“After years of speaking to our customers, we discovered that women had very strong and distinct preferences about what they are looking for,” Shah says. “Early on, we committed to trying to become the go-to brand for totes, so we wanted to make totes with what seem on the surface like very minor differences.”

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[Photo: courtesy of Cuyana]
To an untrained eye, all of Cuyana’s totes look rather similar: They’re all made of high-quality leather, have a rectangular shape, and come in neutral colors like black, navy, brown, and blush. But Cuyana’s design team has obsessed over every tiny differentiating detail.

After the brand launched its first tote (the one that received top marks from the Wirecutter), which cost $175, it received feedback from women who said they felt more secure with a zipper that could shut the bag, while others had a very strong preference for a bag with an open top, so they could easily see all their stuff: This led to the creation of the $195 classic zipper tote. Then, some women said they preferred to have a bag made of more structured leather because it felt slightly more formal than a slouchy bag: This led to the $195 classic structured tote. Some women also requested a tote that was tall rather than wide, which led Cuyana to create the $215 tall structured tote. Finally, some women requested a more professional tote bag for the office, which led Cuyana to design the $395 Trapeze Satchel, a variation of the tote, that looks more formal and comes with a built-in laptop sleeve and an exterior pocket for your phone.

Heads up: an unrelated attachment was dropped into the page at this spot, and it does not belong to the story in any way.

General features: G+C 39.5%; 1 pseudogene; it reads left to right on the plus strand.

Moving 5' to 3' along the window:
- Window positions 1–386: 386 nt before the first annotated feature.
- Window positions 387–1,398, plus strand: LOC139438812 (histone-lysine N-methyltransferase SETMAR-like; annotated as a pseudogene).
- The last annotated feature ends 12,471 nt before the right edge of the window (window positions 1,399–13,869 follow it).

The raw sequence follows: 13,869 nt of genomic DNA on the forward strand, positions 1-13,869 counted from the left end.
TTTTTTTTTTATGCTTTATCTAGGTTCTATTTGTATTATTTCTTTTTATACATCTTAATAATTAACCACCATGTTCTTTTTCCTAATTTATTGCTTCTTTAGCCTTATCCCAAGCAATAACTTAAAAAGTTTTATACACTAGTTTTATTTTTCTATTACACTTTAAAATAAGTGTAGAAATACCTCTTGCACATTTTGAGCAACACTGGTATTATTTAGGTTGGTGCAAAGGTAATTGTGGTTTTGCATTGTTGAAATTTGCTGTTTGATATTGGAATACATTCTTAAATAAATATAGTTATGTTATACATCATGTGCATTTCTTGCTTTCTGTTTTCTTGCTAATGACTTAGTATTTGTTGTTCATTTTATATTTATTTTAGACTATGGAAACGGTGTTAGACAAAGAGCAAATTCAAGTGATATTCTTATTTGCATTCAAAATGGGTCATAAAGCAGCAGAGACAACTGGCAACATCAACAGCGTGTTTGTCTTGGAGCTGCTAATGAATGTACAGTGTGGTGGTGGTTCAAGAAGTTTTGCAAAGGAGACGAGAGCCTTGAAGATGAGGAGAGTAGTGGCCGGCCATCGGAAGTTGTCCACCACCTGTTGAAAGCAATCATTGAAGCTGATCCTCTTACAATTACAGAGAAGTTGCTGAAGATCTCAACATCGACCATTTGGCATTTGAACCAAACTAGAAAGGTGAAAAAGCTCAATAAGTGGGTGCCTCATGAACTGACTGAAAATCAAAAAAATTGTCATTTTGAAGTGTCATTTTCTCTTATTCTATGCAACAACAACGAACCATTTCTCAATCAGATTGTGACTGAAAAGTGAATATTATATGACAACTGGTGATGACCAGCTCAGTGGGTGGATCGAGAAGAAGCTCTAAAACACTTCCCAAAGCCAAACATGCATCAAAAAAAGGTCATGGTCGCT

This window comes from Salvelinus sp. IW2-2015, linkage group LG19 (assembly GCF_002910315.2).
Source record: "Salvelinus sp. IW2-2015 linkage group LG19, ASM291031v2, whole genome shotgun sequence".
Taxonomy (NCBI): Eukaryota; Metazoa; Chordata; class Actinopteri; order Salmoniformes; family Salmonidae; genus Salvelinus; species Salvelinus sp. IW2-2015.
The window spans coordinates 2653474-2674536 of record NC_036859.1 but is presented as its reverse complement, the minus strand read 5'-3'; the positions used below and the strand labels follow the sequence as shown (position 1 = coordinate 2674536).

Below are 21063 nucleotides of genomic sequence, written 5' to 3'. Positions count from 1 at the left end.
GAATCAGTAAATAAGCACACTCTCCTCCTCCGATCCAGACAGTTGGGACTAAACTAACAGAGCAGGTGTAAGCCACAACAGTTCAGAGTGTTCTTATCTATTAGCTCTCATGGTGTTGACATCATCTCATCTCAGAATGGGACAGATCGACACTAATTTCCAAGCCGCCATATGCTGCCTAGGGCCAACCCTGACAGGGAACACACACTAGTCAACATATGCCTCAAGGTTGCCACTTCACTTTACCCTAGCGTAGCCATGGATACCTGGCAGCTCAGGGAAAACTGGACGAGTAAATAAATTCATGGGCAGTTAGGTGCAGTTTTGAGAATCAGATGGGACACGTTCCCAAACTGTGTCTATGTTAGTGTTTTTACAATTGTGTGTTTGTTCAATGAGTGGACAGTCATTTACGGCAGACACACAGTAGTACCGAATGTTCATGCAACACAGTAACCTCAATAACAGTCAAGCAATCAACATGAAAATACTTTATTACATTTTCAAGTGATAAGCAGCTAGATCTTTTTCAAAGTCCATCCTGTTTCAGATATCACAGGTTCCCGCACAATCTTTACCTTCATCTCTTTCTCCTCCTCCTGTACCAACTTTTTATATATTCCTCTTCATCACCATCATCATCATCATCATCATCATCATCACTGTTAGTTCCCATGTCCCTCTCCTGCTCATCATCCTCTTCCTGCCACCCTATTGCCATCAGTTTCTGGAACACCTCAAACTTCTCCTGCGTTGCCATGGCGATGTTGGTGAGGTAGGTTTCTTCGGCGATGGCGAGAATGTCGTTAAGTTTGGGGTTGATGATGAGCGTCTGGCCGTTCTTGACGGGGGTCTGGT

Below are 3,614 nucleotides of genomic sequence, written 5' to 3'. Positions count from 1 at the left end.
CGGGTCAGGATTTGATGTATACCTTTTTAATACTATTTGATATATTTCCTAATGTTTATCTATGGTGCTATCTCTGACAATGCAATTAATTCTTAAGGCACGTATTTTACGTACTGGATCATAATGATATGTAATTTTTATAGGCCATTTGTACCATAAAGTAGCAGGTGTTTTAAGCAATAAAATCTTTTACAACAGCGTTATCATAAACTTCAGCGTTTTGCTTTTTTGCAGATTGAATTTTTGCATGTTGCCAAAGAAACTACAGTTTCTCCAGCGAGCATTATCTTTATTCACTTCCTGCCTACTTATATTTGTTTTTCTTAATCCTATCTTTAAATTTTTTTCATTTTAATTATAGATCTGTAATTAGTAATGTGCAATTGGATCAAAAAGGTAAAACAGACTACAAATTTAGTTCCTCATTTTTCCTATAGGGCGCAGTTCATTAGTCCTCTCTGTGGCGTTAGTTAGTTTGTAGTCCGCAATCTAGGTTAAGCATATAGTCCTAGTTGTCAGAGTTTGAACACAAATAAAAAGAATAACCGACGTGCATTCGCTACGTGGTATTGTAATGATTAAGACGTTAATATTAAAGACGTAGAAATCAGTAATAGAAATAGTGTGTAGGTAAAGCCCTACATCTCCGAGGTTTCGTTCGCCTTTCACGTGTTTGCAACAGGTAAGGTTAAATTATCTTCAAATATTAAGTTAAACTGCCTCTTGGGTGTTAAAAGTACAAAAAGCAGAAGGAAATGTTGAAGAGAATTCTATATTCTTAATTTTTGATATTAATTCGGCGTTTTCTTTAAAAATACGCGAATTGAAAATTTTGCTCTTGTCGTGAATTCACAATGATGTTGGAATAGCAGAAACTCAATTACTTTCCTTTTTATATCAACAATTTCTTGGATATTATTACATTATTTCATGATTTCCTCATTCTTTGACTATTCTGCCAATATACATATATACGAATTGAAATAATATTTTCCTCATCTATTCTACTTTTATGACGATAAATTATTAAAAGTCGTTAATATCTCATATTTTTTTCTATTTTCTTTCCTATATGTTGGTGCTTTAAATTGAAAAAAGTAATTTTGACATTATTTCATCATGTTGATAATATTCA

[Photo: courtesy of Cuyana]
Cuyana’s designers also spend a lot of time thinking about the bag’s interiors. Rather than incorporating a lot of pockets inside the totes, like some other brands have done, Cuyana gives customers the option to purchase a $95 insert, which contains a laptop sleeve, a phone pocket, a water bottle holder, and clip for keys. Some women own multiple totes, and just move their insert to the bag they are carrying for the day. Others buy the insert for their workday, then take it out so they can stuff the bag with gear for the weekend. “We found that some customers didn’t want us to tell them how to organize their bag,” says Shah. “So rather than incorporating these pockets directly into the bag, which would increase the cost, we decided to keep the cost lower and let women decide if they want the organizer.”

These days, Cuyana now sells a range of other products, including clothes and home goods. But the brand’s designers are still hard at work gathering customer feedback on its totes and continuing to improve the line. For instance, many of Cuyana’s earliest customers are now starting families, and looking for a chic diaper bag. So Cuyana is working to design the perfect diaper insert that will fit its existing bags, to keep milk bottles cool and teething toys tucked away. “We’re all-in on the tote bag,” Shah says with a laugh. “Our designers are never going to stop working on them.”

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About the author

Elizabeth Segran, Ph.D., is a staff writer at Fast Company. She lives in Cambridge, Massachusetts